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Farmland in Rutland and Lincolnshire could be compulsorily purchased to make way for Mallard Pass Solar Farm, examination hears





Land could be compulsorily purchased to make way for a solar farm.

Public hearings into the controversial plans for the Mallard Pass Solar Farm, which would straddle the Lincolnshire and Rutland border, continued last week before David Cliff, the examining inspector appointed by the secretary of state.

If approved, Mallard Pass, would take up a site measuring 906 hectares, with solar panels on 463 hectares, and would be the UK's largest solar farm. Covering a site of over 2,000 acres across 52 separate fields, it would be 10 times bigger than the largest existing solar plant in the country.

David Cliff, Planning Inspectorate Chief Examiner, at the Mallard Pass Solar Farm examination
David Cliff, Planning Inspectorate Chief Examiner, at the Mallard Pass Solar Farm examination

Because of the scale, it will be decided by the Planning Inspectorate rather than the local authorities.

Last week's hearings, held at Orton Hall Hotel in Peterborough, were the last where members of the public, interested parties, campaigners and the developer could put their case forward face-to-face.

On Tuesday, the examiner heard arguments for and against the compulsory land acquisitions and temporary possessions that are expected to happen if the project is approved.

Rutland MP Alicia Kearns demonstrates the proposed height of the panels at the Mallard Pass Solar Farm at Normanton Chuch
Rutland MP Alicia Kearns demonstrates the proposed height of the panels at the Mallard Pass Solar Farm at Normanton Chuch

The application is subject to rules that require government departments to look at whether surplus land would eventually be offered back to the former owner at the current market value, after the government has finished using it.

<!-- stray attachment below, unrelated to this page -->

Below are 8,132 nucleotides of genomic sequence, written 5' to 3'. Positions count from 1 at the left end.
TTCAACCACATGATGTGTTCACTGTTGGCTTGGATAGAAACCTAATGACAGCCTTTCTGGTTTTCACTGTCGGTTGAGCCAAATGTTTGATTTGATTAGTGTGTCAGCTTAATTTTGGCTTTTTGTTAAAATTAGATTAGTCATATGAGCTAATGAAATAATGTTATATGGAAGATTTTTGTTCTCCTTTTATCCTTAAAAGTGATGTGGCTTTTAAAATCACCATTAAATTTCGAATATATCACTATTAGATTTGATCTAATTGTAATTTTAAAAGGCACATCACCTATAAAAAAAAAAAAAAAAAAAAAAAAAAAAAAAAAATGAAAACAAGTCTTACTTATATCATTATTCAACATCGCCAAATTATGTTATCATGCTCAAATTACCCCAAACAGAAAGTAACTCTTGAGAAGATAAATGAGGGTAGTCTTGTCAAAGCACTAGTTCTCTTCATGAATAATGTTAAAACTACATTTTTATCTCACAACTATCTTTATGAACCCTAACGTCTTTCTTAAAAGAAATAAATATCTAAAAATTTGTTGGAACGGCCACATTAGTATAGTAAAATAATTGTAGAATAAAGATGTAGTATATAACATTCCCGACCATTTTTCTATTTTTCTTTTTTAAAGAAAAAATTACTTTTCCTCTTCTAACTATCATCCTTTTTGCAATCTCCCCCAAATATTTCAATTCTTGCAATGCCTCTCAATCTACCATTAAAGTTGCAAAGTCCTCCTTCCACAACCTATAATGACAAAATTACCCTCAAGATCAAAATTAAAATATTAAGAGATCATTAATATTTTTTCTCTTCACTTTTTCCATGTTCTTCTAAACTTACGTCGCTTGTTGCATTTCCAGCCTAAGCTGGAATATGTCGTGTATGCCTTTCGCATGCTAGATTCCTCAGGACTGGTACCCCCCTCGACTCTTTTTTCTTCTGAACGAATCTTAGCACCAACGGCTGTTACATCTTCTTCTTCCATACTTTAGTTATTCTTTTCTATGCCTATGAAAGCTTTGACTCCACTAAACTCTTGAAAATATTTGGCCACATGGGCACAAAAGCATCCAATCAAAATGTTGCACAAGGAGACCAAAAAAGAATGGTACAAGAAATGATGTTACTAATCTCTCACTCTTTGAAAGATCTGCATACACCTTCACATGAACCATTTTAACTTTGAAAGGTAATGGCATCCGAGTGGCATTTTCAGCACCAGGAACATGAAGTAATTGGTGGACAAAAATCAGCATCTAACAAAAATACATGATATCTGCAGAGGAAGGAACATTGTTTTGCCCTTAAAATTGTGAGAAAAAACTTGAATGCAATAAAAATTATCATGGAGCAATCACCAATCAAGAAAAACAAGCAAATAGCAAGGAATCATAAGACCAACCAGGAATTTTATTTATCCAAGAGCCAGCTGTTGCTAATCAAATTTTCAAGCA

However, this led to a heated exchange over the ‘lifespan’ of the project which had originally been proposed at 40 years, but has subsequently been extended to 60 years.

Members of the Mallard Pass Action Group pointed out that the solar panels have, at best, a lifespan of between 25 and 30 years, after which they become less efficient.

For a project of 60 years, this would mean all 530,000 solar panels having to be removed and replaced at least once during the lifespan of the development.

The proposed Mallard Pass
The proposed Mallard Pass

It was also pointed out to the examiner that worldwide resources for crystalline silicon, the primary material in a solar cell, are rapidly diminishing, and that there may not be enough of the material left in 40 or 50 years’ time to make all the panels requiring refurbishment or replacing.

On Wednesday, arguments both for and against the effects the development will have on biodiversity and the environment were heard, as well concerns over the archaeology that may be discovered, disturbed, or possibly destroyed.

The enquiry heard that all large projects like this must take into account what are known as biodiversity net gain (BNG) decisions: a way of contributing to the recovery of nature while developing land, to make sure the habitat for wildlife is in a better state than it was before development.

BNG, which is measured as a positive or negative percentage, reflects the good or harm the development will have on the land

The Mallard Pass Action Group pointed out to the examiner that the application, if approved in its current form, would result in a -45 BNG score for the project overall, and a -29 BNG score in hedgerows lost alone.

Noise pollution and road disruption were also raised as concerns with an estimated 15,000 40ft containers needed just to transport the panels to the site.

The examiner also heard about the issues homeowners could face, including as ‘glint and glare’ from the panels, privacy worries over the CCTV, and the miles of 2m-high fencing surrounding the farm.

Further sessions this month and next will take place behind closed doors with only the interested parties attending.

Rutland MP, Alicia Kearns (Con), who opposes the project, has this week demonstrated the height of the solar panels in locations around the county.

Mrs Kearns said: “This is the reality of the height of the panels, the same panels the companies applying to build them say wouldn’t prevent us enjoying the ‘permissive footpaths’ they may include.”



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